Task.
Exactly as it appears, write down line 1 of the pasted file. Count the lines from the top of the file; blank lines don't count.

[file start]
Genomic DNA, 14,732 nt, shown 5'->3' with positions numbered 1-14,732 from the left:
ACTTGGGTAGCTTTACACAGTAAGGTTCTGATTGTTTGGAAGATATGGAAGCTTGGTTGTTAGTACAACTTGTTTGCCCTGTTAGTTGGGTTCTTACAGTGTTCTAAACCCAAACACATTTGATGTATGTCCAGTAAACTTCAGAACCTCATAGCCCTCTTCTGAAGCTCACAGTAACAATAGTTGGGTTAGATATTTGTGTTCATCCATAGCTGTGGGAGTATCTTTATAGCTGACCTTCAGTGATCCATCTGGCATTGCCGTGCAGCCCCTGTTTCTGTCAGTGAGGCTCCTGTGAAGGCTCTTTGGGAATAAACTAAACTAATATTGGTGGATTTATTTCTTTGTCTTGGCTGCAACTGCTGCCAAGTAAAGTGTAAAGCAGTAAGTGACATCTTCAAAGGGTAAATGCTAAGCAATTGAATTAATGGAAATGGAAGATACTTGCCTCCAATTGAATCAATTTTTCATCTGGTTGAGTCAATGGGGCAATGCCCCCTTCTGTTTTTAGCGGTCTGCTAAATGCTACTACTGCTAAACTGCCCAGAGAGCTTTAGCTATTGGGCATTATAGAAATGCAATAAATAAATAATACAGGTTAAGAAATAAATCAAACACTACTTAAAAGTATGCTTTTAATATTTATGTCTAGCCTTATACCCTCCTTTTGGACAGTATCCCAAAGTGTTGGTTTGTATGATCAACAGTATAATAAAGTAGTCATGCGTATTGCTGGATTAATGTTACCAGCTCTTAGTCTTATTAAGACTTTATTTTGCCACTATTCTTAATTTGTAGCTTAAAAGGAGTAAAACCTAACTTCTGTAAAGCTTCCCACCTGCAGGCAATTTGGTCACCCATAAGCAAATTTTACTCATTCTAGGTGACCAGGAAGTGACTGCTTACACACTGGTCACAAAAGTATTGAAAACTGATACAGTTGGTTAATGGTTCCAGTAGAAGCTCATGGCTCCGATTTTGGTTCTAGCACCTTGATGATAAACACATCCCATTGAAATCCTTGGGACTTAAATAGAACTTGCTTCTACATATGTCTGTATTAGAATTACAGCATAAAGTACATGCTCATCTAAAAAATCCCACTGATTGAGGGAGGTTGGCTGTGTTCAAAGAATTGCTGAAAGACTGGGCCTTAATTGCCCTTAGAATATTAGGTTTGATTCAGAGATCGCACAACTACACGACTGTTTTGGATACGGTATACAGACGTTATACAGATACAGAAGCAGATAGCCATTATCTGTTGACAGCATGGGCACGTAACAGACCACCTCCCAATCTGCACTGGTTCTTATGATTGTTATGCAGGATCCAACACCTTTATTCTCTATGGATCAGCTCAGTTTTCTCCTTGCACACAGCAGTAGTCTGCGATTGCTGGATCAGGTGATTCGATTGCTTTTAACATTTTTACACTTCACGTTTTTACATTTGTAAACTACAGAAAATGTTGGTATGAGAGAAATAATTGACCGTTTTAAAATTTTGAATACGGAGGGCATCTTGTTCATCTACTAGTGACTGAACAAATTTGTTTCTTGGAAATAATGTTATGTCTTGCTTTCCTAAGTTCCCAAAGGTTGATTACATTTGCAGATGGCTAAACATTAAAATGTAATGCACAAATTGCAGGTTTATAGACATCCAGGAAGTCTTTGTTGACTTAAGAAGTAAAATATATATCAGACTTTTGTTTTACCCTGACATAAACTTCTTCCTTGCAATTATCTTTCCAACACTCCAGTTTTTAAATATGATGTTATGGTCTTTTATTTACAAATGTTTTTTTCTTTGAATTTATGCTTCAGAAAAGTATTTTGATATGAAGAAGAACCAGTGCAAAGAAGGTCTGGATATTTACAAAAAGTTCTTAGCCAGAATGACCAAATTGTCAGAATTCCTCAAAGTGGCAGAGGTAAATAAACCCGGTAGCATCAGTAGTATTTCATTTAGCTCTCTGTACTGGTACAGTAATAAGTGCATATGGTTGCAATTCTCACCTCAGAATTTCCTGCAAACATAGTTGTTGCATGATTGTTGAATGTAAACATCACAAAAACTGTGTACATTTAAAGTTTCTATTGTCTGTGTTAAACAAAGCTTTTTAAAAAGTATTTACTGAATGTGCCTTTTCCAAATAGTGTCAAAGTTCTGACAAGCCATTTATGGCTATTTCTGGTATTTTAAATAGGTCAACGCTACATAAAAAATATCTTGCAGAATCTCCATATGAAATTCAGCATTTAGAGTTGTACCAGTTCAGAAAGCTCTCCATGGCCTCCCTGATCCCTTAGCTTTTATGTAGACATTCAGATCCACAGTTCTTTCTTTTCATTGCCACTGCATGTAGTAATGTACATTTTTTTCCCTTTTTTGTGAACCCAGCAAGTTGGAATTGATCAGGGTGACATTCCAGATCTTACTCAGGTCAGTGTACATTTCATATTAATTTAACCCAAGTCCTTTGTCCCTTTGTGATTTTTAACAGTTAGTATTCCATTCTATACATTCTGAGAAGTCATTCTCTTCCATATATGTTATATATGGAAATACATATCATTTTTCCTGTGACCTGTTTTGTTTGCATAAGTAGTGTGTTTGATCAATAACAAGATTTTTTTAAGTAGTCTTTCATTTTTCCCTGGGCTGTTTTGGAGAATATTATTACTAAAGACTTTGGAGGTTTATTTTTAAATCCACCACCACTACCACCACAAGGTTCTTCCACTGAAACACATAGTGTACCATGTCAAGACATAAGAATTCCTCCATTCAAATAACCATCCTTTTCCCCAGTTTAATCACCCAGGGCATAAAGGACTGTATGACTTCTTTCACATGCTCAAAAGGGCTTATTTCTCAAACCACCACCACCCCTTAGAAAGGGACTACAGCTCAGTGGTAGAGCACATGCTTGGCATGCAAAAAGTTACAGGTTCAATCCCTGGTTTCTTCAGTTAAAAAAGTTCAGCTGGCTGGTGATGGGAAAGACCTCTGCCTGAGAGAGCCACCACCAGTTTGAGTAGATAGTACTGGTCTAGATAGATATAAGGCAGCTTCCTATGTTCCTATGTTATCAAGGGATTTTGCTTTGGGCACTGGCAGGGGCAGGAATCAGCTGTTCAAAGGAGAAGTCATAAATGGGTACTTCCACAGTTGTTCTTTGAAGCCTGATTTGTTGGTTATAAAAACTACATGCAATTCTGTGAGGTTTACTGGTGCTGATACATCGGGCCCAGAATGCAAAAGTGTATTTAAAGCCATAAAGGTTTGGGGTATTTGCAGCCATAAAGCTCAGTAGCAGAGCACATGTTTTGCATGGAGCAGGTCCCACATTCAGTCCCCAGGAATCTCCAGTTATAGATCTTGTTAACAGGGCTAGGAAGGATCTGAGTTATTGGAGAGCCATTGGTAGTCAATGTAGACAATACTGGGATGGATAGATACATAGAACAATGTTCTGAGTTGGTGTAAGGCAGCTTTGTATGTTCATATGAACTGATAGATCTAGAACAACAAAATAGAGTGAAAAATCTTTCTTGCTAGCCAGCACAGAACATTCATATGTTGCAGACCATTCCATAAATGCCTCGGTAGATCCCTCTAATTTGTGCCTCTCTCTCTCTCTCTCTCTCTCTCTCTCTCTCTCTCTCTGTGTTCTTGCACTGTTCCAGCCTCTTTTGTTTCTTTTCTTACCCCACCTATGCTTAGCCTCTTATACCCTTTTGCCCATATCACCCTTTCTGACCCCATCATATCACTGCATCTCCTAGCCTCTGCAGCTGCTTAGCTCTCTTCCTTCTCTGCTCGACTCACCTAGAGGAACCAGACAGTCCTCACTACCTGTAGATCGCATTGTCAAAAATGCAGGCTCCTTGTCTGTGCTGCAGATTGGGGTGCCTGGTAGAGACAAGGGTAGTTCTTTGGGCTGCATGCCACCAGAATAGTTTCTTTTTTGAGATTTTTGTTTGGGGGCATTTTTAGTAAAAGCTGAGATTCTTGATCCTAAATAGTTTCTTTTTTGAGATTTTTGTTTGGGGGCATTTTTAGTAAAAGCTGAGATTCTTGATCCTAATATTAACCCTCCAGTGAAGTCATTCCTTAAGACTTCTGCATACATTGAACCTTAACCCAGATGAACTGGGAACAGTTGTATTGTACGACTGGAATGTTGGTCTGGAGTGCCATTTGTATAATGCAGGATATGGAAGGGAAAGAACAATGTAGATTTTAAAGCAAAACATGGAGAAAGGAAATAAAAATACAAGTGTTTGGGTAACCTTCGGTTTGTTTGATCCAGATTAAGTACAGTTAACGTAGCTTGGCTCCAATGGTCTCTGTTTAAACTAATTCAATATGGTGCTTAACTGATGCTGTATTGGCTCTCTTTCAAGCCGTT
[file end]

Genomic DNA, 14,732 nt, shown 5'->3' with positions numbered 1-14,732 from the left: